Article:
What Does "Up to Code" Mean?
What does “up to code” mean, anyway?
The short answer is: being up to code simply means adhering to the minimum requirements set forth in a particular code. In many cases, however, going above and beyond what is required by code can also be considered being up to code. For example, a builder who construct a safe and sturdy building that exceeds the minimum requirements of the building code could be said to be up to code. Similarly, a food manufacturer who goes above and beyond the minimum safety requirements set forth by health codes could also be considered up to code.
Building codes can be confusing. They vary by country, state and municipality. Codes change to keep up with the latest technologies, construction practices and safety recommendations. There are different sets of building codes for different home systems—from the plumbing to the wiring—and different codes for residential and commercial properties. Below, we’ve answered some frequently asked questions about building codes, and how they may affect your plumbing project.
What are building codes?
FEMA describes building codes as “sets of regulations governing the design, construction, alteration and maintenance of structures. They specify the minimum requirements to adequately safeguard the health, safety and welfare of building occupants.”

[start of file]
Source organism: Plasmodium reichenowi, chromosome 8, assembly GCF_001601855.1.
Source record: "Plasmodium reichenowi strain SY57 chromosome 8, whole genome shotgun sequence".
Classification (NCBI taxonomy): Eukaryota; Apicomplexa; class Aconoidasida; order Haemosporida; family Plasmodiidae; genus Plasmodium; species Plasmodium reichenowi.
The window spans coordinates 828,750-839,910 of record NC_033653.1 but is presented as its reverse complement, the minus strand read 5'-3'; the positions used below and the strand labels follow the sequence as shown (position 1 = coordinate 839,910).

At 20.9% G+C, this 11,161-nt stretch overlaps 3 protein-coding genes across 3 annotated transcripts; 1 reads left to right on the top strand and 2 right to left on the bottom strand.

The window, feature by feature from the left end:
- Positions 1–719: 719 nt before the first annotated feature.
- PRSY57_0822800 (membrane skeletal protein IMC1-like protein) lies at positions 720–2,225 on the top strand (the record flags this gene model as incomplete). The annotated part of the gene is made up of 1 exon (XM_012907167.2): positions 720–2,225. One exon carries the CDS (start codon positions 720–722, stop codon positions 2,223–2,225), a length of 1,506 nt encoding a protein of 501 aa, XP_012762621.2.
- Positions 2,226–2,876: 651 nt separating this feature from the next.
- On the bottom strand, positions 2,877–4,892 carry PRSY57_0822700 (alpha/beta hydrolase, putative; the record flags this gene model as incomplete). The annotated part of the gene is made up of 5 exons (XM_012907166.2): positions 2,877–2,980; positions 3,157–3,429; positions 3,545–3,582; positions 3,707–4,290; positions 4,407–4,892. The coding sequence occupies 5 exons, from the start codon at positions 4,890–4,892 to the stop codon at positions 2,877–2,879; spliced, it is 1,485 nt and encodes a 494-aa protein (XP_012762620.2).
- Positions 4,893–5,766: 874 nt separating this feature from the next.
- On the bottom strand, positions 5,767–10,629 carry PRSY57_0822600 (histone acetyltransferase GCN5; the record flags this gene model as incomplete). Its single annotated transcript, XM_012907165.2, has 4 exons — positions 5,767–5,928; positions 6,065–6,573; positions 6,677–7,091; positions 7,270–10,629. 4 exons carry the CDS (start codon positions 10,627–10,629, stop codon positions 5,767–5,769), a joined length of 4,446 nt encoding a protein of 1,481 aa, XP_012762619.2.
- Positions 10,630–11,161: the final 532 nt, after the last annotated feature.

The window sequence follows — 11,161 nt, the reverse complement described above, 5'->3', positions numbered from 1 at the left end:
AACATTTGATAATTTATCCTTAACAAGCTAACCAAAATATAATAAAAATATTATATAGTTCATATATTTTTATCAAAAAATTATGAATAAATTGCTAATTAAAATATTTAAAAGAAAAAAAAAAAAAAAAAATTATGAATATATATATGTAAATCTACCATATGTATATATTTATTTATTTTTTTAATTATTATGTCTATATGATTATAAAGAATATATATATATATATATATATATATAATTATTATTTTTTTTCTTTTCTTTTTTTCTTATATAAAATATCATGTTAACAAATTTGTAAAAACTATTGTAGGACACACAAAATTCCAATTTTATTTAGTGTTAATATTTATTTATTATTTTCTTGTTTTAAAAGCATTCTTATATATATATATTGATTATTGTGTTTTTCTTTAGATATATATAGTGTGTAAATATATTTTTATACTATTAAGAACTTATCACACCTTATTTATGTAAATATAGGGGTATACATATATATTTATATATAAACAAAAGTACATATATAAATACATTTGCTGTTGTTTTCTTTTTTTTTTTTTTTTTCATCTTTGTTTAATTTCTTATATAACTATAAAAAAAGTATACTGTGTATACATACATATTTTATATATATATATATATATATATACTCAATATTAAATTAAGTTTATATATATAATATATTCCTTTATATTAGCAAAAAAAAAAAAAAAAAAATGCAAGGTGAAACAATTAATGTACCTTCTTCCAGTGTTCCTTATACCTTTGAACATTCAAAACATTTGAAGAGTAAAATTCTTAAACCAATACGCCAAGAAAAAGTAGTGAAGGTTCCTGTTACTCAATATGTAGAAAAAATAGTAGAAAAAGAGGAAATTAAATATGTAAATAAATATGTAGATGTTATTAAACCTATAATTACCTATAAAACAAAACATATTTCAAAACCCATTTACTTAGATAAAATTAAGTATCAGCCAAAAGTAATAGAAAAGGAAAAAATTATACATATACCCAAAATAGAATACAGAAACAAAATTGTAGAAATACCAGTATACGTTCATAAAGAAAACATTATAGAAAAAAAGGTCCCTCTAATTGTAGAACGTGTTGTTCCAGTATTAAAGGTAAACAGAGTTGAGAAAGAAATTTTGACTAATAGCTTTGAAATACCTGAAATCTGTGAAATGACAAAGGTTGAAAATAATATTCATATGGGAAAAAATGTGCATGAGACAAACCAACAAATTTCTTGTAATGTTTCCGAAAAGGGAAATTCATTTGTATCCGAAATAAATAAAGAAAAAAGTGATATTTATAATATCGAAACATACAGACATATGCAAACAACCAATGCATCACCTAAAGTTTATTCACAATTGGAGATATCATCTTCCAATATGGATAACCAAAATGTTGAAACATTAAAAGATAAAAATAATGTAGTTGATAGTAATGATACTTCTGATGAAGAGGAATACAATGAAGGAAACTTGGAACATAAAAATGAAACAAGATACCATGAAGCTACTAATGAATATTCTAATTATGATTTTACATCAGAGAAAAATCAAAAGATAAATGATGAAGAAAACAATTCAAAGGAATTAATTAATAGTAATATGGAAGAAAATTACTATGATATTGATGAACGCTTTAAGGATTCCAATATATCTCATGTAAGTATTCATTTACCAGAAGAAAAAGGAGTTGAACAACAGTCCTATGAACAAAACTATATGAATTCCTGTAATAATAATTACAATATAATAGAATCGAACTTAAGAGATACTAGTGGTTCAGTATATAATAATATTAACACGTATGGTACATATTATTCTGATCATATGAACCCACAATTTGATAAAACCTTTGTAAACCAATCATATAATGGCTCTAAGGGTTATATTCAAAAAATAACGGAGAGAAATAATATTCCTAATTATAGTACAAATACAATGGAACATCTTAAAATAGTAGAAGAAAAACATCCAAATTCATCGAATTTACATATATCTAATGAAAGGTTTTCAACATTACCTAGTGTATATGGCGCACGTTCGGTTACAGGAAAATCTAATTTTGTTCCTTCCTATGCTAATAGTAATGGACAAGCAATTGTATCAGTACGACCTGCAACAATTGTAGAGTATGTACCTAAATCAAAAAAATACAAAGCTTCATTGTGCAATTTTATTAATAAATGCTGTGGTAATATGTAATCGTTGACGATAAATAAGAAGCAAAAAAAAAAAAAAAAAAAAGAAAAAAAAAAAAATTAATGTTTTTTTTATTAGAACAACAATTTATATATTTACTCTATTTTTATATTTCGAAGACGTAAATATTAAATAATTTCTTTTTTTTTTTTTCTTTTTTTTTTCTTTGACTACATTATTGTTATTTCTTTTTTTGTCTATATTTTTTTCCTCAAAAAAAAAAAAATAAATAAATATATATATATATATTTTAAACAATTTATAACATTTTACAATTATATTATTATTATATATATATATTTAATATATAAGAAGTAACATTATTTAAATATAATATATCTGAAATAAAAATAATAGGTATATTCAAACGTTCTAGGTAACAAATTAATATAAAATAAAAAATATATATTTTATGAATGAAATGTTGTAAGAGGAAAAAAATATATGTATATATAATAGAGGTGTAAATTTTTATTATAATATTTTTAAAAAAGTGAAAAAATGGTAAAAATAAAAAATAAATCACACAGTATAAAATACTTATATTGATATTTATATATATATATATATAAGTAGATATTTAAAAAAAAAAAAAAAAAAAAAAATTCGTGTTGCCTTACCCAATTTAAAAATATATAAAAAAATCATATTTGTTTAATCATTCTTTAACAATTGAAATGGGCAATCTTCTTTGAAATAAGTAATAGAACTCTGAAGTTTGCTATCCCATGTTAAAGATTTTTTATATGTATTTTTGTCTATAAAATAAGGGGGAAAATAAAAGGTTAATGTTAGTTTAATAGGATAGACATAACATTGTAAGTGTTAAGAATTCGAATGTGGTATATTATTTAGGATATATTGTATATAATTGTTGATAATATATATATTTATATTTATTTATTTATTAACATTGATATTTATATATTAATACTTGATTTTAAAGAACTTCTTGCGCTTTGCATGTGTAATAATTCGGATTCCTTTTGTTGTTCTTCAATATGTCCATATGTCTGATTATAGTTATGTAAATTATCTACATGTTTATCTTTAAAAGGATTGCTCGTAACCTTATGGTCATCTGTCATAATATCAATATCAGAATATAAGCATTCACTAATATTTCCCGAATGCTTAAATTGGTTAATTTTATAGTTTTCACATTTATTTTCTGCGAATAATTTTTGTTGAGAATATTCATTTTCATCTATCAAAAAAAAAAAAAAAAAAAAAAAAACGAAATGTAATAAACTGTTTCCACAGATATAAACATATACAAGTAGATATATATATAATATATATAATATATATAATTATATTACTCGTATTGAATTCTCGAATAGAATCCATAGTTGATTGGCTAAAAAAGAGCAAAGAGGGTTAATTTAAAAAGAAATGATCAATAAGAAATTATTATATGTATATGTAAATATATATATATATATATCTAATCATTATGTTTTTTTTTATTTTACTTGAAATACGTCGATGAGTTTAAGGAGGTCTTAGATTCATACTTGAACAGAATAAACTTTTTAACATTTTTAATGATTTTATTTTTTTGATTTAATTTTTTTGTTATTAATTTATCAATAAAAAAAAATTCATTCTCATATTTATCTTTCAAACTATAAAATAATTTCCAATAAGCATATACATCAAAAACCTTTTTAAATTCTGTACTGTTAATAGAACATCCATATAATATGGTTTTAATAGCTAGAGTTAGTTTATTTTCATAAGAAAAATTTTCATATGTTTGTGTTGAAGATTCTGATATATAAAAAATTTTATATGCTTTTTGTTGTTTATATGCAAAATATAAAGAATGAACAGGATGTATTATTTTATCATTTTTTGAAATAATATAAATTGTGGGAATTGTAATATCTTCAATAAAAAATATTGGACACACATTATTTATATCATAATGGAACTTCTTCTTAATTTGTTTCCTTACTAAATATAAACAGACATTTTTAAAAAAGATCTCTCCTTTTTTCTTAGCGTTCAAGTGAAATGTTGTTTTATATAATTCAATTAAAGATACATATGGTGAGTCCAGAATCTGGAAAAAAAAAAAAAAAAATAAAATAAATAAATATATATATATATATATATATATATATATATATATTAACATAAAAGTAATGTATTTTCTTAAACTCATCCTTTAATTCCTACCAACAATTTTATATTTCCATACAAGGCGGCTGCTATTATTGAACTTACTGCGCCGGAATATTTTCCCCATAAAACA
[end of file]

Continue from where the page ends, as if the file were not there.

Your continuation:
Who writes building codes?
There are several independent organizations that write and continually revise sets of recommendations called model codes. Lawmakers then decide which model codes to adopt, as a whole or in part. Here are just a few of the agencies that may influence building codes in your area:
- The International Code Council® produces the International Building Code®, the International Residential Code® and the International Plumbing Code®.
- The International Association of Plumbing and Mechanical Officials (IAPMO) publishes the Uniform Plumbing Code®.
- The National Fire Protection Association maintains the National Electrical Code®.
What do plumbing codes cover?
Building codes apply to all new construction and significant remodeling projects. Existing buildings are typically only subject to the codes that were in place at the time of construction or renovation. The scope of your plumbing project will likely determine whether you’ll need to check current code requirements.
Installing a new showerhead or garbage disposal? You probably won't have a problem. Adding another bathroom or replacing your water heater? Current codes could come into play.